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Cancer of the stomach, also known as gastric cancer, often goes unnoticed until the cancer has reached a late stage. For many individuals, stomach cancer has already metastasized (spread to other body organs) before it is discovered. For these reasons, stomach cancer has a lower survival rate than many other types of cancers. However, during the last decade, the incidence (number of new cases) of stomach cancer has decreased for most population groups, and a person's chance of dying from stomach cancer has also declined. The May 5, 2010, issue of JAMA contains several articles about stomach cancer.
Men are about twice as likely as women to have stomach cancer during their lifetime.
Most persons who develop stomach cancer are older than 65 years.
Asian individuals have a higher rate of stomach cancer than persons of other races.
High-salt diets contribute to a much higher risk of stomach cancer.
Cigarette smoking increases the risk of stomach cancer. Persons who quit smoking can bring their chances of having stomach cancer down to the risk level of a nonsmoker.
The bacterium responsible for many stomach ulcers, Helicobacter pylori, has been shown to increase a person's chance of having stomach cancer. These bacteria can be treated with antibiotics. This infection is less common now than in the past, which may explain some of the decrease in gastric cancer.
Nausea, vomiting, vomiting blood
Indigestion or feeling full after small meals
Loss of appetite, weight loss
To look for stomach cancer, blood tests, x-rays and computed tomography (CT scan), and endoscopy may be used. Endoscopy uses a special lighted tube that is inserted from the mouth into the esophagus and then into the stomach, allowing the doctor to look at the lining of the stomach and take biopsies (tissue samples of suspicious areas). For patients who have early-stage stomach cancer, surgery to remove the affected part of the stomach is offered. Chemotherapy (using powerful medications to kill the cancer cells) and radiation therapy (focused x-ray beams directed to the cancerous areas) may also be used to treat the cancer or to relieve effects from the cancer's spread. Palliative care, treating pain and easing other symptoms at the end of life, is often offered to persons who have late-stage or metastatic stomach cancer, since chemotherapy, radiation, and surgery may not be helpful at that point.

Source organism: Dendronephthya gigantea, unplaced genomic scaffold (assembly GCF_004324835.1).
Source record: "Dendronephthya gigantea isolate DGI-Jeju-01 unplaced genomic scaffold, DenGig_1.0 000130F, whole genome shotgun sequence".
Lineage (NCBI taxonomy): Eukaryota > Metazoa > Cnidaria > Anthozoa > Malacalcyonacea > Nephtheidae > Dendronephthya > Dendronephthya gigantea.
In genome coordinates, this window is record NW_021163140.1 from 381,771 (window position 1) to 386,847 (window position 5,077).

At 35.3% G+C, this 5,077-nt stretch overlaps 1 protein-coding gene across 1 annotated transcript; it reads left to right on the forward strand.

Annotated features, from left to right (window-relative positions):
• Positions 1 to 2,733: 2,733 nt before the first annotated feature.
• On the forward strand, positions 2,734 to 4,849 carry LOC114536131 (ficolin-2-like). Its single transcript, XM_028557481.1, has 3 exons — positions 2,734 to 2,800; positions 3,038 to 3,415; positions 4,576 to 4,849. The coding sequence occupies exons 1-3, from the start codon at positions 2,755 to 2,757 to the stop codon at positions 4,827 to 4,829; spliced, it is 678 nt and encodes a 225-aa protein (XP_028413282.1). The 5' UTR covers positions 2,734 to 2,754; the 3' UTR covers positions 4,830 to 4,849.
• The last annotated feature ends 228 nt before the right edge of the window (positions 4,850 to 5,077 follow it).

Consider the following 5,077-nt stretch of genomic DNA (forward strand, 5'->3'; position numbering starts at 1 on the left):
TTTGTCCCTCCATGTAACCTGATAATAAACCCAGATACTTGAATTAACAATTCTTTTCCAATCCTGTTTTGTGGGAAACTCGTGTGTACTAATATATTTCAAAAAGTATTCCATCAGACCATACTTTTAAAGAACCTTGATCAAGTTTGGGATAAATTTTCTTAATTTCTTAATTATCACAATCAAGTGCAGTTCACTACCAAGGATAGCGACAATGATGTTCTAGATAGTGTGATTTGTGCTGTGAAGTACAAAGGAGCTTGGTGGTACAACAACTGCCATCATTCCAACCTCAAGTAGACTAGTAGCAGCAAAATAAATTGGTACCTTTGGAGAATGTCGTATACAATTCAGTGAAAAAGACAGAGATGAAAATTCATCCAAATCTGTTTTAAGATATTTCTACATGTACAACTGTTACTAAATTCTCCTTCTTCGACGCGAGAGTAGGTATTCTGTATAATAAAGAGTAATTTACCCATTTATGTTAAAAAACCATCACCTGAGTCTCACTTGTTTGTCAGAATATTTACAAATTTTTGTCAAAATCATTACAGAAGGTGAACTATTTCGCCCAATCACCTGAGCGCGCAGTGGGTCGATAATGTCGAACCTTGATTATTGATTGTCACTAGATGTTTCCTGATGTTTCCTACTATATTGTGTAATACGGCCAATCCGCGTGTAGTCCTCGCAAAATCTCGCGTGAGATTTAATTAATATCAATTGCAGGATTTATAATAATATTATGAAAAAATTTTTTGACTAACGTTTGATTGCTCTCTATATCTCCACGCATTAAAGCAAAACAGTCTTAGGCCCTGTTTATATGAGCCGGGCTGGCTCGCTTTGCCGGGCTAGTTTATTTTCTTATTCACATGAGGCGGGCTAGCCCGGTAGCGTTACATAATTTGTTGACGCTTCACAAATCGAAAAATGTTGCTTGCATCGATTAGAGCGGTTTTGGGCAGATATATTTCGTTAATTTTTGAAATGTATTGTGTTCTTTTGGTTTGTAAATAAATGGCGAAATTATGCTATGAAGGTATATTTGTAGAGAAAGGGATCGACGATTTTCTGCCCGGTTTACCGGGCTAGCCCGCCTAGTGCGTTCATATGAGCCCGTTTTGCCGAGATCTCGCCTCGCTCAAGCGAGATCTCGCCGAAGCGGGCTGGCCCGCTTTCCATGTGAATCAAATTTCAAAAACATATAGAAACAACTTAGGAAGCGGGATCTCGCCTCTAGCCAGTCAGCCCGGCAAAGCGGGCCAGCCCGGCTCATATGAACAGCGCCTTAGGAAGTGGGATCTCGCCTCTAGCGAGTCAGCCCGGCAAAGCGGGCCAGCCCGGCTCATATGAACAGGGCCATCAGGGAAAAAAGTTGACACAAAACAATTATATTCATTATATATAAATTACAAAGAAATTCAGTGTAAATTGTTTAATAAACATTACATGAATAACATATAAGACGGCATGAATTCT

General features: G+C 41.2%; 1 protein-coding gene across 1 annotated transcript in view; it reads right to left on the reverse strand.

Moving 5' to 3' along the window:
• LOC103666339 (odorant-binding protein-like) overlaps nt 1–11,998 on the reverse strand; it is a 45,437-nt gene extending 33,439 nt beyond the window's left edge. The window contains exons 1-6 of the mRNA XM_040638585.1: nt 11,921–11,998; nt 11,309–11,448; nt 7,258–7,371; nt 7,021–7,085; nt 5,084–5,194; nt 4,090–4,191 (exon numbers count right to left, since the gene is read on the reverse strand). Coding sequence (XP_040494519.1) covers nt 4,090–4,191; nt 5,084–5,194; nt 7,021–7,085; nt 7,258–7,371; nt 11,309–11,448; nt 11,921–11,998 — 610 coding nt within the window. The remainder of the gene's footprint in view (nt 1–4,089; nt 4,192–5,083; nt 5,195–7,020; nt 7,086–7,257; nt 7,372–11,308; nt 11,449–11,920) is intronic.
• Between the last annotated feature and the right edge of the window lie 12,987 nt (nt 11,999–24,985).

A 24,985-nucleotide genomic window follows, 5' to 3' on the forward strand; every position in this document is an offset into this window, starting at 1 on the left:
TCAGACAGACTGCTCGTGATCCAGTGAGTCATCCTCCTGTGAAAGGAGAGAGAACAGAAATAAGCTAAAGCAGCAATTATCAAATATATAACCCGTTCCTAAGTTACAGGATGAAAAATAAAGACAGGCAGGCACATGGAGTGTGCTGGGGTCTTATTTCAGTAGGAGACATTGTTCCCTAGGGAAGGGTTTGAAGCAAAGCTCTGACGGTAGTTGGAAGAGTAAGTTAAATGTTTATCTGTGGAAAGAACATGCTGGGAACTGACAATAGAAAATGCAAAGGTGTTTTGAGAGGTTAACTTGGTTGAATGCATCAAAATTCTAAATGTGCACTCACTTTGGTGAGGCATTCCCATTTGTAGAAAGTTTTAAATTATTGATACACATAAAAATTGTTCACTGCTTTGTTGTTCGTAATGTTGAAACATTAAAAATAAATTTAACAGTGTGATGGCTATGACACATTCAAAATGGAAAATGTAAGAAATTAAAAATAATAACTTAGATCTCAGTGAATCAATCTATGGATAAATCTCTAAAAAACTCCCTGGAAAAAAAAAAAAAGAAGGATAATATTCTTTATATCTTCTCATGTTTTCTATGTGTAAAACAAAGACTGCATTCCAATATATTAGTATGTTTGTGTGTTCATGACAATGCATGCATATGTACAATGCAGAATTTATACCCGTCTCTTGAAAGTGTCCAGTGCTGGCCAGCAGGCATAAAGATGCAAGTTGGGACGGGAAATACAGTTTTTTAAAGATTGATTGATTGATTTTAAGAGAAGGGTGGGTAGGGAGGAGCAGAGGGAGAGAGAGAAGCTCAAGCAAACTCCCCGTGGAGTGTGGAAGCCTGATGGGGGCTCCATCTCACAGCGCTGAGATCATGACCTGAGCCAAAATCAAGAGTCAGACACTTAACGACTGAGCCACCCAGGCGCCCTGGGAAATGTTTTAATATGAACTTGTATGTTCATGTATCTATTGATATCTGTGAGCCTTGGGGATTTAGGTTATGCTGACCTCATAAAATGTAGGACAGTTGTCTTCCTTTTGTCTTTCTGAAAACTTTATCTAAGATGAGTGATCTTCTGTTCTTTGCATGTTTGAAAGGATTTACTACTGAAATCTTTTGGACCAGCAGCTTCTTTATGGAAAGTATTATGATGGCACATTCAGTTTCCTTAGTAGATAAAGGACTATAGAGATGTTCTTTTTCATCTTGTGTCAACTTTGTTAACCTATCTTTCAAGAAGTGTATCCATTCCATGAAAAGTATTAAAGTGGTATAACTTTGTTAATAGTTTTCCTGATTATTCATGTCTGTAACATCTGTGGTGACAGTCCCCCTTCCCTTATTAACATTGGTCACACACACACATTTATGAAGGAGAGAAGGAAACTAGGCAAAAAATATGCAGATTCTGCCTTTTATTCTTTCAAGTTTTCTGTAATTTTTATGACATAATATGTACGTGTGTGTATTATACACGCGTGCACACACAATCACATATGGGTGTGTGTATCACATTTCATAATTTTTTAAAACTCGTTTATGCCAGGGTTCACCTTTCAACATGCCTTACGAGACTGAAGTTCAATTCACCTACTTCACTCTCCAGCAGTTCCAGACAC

American Cancer Societyhttp://www.cancer.org
National Cancer Institutehttp://www.cancer.gov
National Comprehensive Cancer Networkhttp://www.nccn.org
To find this and previous JAMA Patient Pages, go to the Patient Page Index on JAMA's Web site at http://www.jama.com. Many are available in English and Spanish. A Patient Page on cancer: the basics was published in the March 17, 2010, issue; one on cancer clinical trials was published in the June 4, 2004, issue; one on cancer chemotherapy was published in the June 11, 2008, issue; and one on Helicobacter pylori was published in the September 17, 2008, issue.
Sources: American Cancer Society, National Cancer Institute, National Comprehensive Cancer Network, World Health Organization, American Gastroenterological Association
The JAMA Patient Page is a public service of JAMA. The information and recommendations appearing on this page are appropriate in most instances, but they are not a substitute for medical diagnosis. For specific information concerning your personal medical condition, JAMA suggests that you consult your physician. This page may be photocopied noncommercially by physicians and other health care professionals to share with patients. To purchase bulk reprints, call 312/464-0776.
Torpy JM, Lynm C, Glass RM. Stomach Cancer. JAMA. 2010;303(17):1771. doi:10.1001/jama.303.17.1771
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